The City of Griffin maintains over 9,000 trees and manages them through an electronic database. All city trees have been located using the latest GPS technology and identified by a certified arborist. Griffin understands the value of our urban forest as it relates to property values and aesthetics. The City of Griffin has an Environmental Council appointed by the City Commission and it meets on the second Thursday of every month at 5:30 PM on the third floor of City Hall (City Manager’s conference room). One of the Environmental Council’s functions is to make recommendations concerning tree issues and policy. The City is a Tree City and works hard to maintain a healthy tree canopy.
The Role Of Trees In Stormwater Management*
In nature, trees play critical roles in controlling stormwater runoff and protecting surface waters from sediment and nutrient loading. In cities, trees can play an important role in stormwater management by reducing the amount of runoff that enters stormwater and combined sewer systems. Trees, acting as mini-reservoirs, control stormwater at the source.
A healthy urban forest can reduce runoff in the following ways:
- Transpiration - Trees draw large quantities of water from the soil for use in photosynthesis. The water is eventually released into the atmosphere as vapor from the canopy, a process termed transpiration.
- Interception - Leaves, branches, and trunk surfaces intercept and absorb rainfall, reducing the amount of water that reaches the ground, delaying the onset and reducing the volume of peak flows.
- Reduced Throughfall - Tree canopies reduce soil erosion by diminishing the volume and velocity of rainfall as it falls through the canopy, lessening the impact of raindrops on barren surfaces.
- Increased Infiltration - Root growth and decomposition increase soil infiltration capacity and rate.
- Phytoremediation - Along with water, trees take up trace amounts of harmful chemicals, including metals, organic compounds, fuels, and solvents from the soil. Inside the tree, these chemicals may be transformed into less harmful substances, used as nutrients and/or stored in roots, stems, and leaves.
* Excerpt From:
"Stormwater to Trees: Engineering Urban Forests for Stormwater Management
U.S. Environmental Protection Agency
September 2013 EPA 841-B-13-001
The City of Griffin has a tree inventory listing all of the trees on public rights of way and each tree is plotted on GIS maps. The City periodically contracts for a new tree inventory to update the existing one. In this process, tree inventory surveyors (all of whom are certified Arborists) observe and record the condition of each tree. Many trees may be found to be in poor condition and deemed potentially hazardous due to disease, excessive lean, storm damage and other related reasons. These trees are, consequently, recommended for removal as a matter of public safety. In addition, the City urges citizens to please report any tree issue that appears to be problematic.
It is the intention of the City of Griffin to replant trees in or near the same general area from which trees have been removed. However, depending on underground utilities and other site restrictions, it is not always possible to replant trees in the same general area. Though trees may sometimes not be replanted in or near the same area, the City does have an urban forest enhancement program through which more than seventy trees (on average), of all kinds, are planted each year in various areas on public rights of way and public property. It is the City’s goal that the number of trees planted in our urban forest always far exceeds the number of trees removed.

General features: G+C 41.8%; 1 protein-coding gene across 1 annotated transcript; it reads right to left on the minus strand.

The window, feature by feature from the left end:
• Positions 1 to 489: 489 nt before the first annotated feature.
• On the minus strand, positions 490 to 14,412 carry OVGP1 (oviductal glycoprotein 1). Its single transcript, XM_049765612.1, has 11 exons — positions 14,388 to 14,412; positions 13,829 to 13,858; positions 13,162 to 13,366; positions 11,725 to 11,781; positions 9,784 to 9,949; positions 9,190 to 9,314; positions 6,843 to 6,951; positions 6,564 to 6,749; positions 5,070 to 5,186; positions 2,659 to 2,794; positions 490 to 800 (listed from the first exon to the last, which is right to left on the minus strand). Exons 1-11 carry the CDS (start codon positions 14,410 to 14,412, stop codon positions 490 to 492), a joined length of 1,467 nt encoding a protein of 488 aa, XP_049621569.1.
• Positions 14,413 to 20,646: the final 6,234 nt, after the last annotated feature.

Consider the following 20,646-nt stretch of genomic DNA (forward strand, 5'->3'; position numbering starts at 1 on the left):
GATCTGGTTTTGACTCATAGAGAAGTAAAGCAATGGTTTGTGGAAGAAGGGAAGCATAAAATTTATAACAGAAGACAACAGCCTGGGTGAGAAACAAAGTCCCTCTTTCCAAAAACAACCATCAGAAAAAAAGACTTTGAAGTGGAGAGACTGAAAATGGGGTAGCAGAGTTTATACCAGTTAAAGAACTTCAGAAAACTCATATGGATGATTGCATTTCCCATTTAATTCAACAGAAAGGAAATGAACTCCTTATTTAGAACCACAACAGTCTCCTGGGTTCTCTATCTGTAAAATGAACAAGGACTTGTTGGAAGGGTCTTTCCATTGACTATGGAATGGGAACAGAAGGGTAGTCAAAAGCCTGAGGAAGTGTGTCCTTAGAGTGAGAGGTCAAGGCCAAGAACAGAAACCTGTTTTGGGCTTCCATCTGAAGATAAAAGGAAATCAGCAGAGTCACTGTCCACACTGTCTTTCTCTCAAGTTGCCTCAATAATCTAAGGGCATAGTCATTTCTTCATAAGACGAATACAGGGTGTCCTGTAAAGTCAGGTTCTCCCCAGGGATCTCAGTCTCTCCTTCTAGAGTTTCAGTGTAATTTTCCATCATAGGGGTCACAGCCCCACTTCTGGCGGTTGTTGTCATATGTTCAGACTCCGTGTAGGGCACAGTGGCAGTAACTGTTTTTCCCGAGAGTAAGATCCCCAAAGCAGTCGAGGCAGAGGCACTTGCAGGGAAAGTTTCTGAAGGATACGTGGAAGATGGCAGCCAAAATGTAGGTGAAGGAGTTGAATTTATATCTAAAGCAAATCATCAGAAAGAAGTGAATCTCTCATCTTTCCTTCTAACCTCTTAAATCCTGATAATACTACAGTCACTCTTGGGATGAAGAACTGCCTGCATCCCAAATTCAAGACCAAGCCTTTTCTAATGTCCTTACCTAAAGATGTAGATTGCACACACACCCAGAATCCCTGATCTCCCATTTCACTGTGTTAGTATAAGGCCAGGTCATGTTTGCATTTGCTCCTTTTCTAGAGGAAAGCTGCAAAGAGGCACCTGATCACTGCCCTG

Fall is when we choose planting sites along the street rights of way. If we are proposing to plant a tree adjacent to a homeowner’s property we will attempt to contact them either by phone or post a flyer on their door. If citizens have any comments or concerns about a tree being planted adjacent to their property, we ask them to please call the number listed on the flyer. We look forward to serving the citizens of Griffin by making all neighborhoods integral parts of the City of Griffin urban forest.
- Kreg Jenkins, Arborist for the City of Griffin
City Tree Program
The City of Griffin has been a Tree City since 1992.
The Arbor Day Foundation describes the benefits of a city becoming a Tree City and regularly planting trees.
The requirements to become a Tree City include:
- A tree board or department.
- A publically available tree ordinance.
- A community forest program with an annual budget of at least $2 per capita.
- Host an Arbor Day event each year.
The City of Griffin sponsors an event every year, usually on or near the actual Georgia Arbor Day, which is the third Friday of February.
To learn more about Arbor Day, visit the Arbor Day Foundation at https://www.arborday.com
Tree Commission Report
Trees Help Cities
Tree Inventory Report 2018
Tree Damage and Storms
Article - In The Storms Wake
Griffin Environmental Council
Environmental Technician, Arborist
100 S. Hill Street
Griffin, GA 30223
Ph: (770) 229-6424
Fax: (678) 692-0392